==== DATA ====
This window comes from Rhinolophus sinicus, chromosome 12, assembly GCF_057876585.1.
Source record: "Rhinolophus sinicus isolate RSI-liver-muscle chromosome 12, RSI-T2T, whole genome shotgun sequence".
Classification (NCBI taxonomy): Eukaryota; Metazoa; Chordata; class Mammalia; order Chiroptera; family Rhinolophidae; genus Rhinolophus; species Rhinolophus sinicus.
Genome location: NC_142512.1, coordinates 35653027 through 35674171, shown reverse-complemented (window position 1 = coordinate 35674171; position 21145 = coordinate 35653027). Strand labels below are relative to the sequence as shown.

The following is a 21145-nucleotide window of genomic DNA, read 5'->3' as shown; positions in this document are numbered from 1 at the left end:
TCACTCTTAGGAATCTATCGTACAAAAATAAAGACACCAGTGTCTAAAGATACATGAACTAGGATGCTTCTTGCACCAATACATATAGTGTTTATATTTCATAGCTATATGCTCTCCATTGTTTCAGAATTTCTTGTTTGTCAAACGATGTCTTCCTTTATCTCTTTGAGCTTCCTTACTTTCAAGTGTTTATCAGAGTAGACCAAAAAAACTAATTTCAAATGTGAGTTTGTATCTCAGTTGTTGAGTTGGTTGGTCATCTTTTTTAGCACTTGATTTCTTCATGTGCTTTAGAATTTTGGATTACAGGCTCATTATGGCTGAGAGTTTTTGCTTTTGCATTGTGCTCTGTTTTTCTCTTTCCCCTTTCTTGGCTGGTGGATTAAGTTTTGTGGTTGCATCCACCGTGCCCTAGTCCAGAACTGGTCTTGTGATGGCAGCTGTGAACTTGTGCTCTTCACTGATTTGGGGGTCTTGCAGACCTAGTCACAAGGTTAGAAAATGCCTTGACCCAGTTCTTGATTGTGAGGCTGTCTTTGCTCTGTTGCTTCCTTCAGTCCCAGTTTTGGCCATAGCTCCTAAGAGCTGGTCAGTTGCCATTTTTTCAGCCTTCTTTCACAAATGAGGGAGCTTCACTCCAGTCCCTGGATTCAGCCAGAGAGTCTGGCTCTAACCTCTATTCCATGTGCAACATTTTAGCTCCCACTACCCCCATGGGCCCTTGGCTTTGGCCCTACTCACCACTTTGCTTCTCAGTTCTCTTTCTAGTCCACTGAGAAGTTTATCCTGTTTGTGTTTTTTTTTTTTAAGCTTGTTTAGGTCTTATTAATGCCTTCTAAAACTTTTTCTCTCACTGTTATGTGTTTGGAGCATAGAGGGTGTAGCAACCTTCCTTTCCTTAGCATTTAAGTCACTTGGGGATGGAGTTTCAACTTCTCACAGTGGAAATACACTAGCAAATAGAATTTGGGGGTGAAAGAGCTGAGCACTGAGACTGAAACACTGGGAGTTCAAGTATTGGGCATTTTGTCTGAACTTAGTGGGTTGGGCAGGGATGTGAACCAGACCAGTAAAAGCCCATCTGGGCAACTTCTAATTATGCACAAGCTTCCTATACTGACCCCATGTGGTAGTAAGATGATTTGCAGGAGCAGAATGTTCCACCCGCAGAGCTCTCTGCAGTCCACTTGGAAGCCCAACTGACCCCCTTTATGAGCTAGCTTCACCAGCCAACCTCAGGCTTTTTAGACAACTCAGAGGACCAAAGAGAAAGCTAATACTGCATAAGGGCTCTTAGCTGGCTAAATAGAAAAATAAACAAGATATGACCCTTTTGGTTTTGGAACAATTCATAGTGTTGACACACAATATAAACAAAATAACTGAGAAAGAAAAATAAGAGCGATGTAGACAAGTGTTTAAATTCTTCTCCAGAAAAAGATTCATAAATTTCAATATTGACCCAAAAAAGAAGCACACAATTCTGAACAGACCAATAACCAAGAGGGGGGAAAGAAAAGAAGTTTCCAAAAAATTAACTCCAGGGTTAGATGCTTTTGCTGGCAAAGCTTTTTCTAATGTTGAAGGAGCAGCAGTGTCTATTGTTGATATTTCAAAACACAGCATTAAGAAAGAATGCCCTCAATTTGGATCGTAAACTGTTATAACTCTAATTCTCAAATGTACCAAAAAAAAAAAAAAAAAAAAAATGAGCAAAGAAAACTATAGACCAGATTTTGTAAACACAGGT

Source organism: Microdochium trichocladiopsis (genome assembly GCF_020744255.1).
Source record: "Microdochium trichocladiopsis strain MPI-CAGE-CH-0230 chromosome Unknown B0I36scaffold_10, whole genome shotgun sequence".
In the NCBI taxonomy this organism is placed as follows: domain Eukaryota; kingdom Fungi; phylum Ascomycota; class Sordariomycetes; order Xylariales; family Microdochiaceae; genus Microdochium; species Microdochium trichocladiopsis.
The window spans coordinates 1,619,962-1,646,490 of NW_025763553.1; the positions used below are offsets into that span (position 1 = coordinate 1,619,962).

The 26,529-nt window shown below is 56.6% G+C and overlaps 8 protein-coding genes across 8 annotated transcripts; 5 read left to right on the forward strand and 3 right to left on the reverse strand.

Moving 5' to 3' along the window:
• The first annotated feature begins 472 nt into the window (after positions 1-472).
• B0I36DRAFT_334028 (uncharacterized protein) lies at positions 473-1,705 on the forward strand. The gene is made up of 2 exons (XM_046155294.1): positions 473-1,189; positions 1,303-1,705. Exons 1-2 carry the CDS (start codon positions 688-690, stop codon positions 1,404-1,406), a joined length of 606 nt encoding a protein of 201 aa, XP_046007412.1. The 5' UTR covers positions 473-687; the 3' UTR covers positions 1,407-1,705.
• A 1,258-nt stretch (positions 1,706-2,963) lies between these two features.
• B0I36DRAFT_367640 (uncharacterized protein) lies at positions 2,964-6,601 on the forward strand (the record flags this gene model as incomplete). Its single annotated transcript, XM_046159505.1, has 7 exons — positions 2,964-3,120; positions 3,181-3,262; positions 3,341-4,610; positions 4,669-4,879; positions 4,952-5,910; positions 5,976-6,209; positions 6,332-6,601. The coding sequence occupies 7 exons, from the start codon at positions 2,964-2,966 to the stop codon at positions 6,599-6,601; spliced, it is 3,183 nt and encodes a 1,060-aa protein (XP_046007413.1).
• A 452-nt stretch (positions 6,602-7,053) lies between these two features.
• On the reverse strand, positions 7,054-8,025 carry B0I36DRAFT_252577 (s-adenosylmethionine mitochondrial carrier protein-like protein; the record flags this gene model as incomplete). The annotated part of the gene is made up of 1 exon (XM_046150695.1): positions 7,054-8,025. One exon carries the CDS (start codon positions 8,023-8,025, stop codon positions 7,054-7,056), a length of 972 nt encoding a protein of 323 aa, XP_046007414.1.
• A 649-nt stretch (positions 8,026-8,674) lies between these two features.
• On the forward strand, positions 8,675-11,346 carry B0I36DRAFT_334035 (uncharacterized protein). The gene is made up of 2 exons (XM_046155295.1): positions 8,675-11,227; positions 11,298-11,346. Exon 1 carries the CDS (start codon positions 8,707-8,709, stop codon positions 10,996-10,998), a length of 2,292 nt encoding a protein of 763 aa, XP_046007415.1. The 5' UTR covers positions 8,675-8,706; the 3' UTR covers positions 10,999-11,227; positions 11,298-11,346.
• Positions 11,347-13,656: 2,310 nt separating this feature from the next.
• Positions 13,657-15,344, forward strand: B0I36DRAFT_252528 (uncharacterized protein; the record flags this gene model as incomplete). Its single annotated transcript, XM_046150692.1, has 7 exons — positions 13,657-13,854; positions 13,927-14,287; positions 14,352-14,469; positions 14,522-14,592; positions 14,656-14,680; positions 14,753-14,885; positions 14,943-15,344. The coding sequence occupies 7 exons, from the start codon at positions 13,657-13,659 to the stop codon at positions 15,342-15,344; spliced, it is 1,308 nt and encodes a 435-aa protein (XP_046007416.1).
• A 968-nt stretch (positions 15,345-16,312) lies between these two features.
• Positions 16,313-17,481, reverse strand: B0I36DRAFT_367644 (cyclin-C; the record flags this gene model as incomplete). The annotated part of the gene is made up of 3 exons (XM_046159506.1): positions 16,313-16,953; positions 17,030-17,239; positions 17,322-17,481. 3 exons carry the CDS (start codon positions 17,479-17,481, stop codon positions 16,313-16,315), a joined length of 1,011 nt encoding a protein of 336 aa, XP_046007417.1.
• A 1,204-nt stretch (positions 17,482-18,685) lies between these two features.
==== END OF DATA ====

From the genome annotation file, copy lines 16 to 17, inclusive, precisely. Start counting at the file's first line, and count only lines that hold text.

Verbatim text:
• B0I36DRAFT_367640 (uncharacterized protein) lies at positions 2,964-6,601 on the forward strand (the record flags this gene model as incomplete). Its single annotated transcript, XM_046159505.1, has 7 exons — positions 2,964-3,120; positions 3,181-3,262; positions 3,341-4,610; positions 4,669-4,879; positions 4,952-5,910; positions 5,976-6,209; positions 6,332-6,601. The coding sequence occupies 7 exons, from the start codon at positions 2,964-2,966 to the stop codon at positions 6,599-6,601; spliced, it is 3,183 nt and encodes a 1,060-aa protein (XP_046007413.1).
• A 452-nt stretch (positions 6,602-7,053) lies between these two features.